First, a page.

Dart is an open-source programming language, with contributors working on the language, libraries, tools, and packages. To make working with our community even easier, today we are announcing that we've fully settled into our new home on GitHub. We invite you to follow along and contribute at https://github.com/dart-lang.


The Dart SDK now has its own repository, joining the numerous Dart tools and packages already in our GitHub org. We’ve moved all the SDK issues over (keeping the original issue numbers!), and dartbug.com now points to GitHub's issue tracker for the Dart SDK.

Getting the SDK source is easy, and we've documented the contribution workflow. Our development tools are optimized for code reviews on Rietveld, Chromium's code review system, and they make it easy to start a review and cleanly land a patch. For very small patches, contributors can use a standard GitHub pull request.

One of the easiest ways to start contributing to Dart is to work on one of our packages. Individual packages (for example, args, http, and test) now have their own repos, complete with their own issue trackers and buildbots. To get started, check them out and find issues marked "help wanted". And of course, we encourage everyone to continue filing issues with dartbug.com.

We hope our move to GitHub helps more Dartisans become active participants in the future of Dart.

Monday, May 11, 2015

Dart Developer Summit videos now available

Dart developers met in San Francisco for two days in April 2015 to share stories, meet engineers, and learn about how to deploy Dart for the web, server, and mobile. If you missed the event, don't worry. You can now watch all the Dart Developer Summit presentations on YouTube.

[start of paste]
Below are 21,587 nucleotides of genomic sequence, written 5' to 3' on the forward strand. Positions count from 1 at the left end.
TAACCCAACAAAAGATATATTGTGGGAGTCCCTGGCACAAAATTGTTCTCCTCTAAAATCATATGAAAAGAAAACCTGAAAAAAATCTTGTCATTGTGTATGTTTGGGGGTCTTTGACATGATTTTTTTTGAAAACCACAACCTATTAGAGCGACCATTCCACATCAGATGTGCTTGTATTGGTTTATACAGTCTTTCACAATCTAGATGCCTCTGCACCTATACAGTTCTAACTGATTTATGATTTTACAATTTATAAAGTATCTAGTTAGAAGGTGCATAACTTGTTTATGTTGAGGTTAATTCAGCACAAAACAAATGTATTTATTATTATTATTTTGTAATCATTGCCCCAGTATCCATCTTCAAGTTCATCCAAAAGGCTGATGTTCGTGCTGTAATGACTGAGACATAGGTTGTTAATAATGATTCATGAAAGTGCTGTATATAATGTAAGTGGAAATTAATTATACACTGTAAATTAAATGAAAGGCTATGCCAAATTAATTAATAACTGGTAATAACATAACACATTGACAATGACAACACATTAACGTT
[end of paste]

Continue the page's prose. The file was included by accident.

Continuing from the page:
Check out the playlist to see a wide range of content: case studies, insight into new features and libraries (such as async/await), a game engine built with Dart, deploying Dart to Internet of Things, deploying Dart on the server, using Dart in Google, and much more.

We also saw two new interesting experiments to bring Dart to mobile: the Dart for Mobile Services project and the Sky project.

A big thank you to everyone that joined us in person and on the live stream. We hope you enjoy the videos, and we'll see you in the Dartiverse!

Wednesday, May 6, 2015

Announcing DartPad: A friction-free way to explore Dart code

We believe developers deserve a fast iteration cycle, immediate feedback, and zero-install tools as they explore languages and APIs. To help both new and experienced Dart developers, today we are announcing DartPad 1.0, a friction-free way to try Dart code and APIs in your browser.

Developers new to Dart can use DartPad to experience the language and libraries. Experienced Dart developers will find DartPad the easiest way to experiment with the core APIs and learn new patterns and idioms. Everyone can use DartPad to share snippets of Dart code.

DartPad supports the full Dart language, the core libraries, and even HTML/CSS.



Easily discover APIs with DartPad's support for code completion.


Quickly find issues in your code with real-time errors and warnings.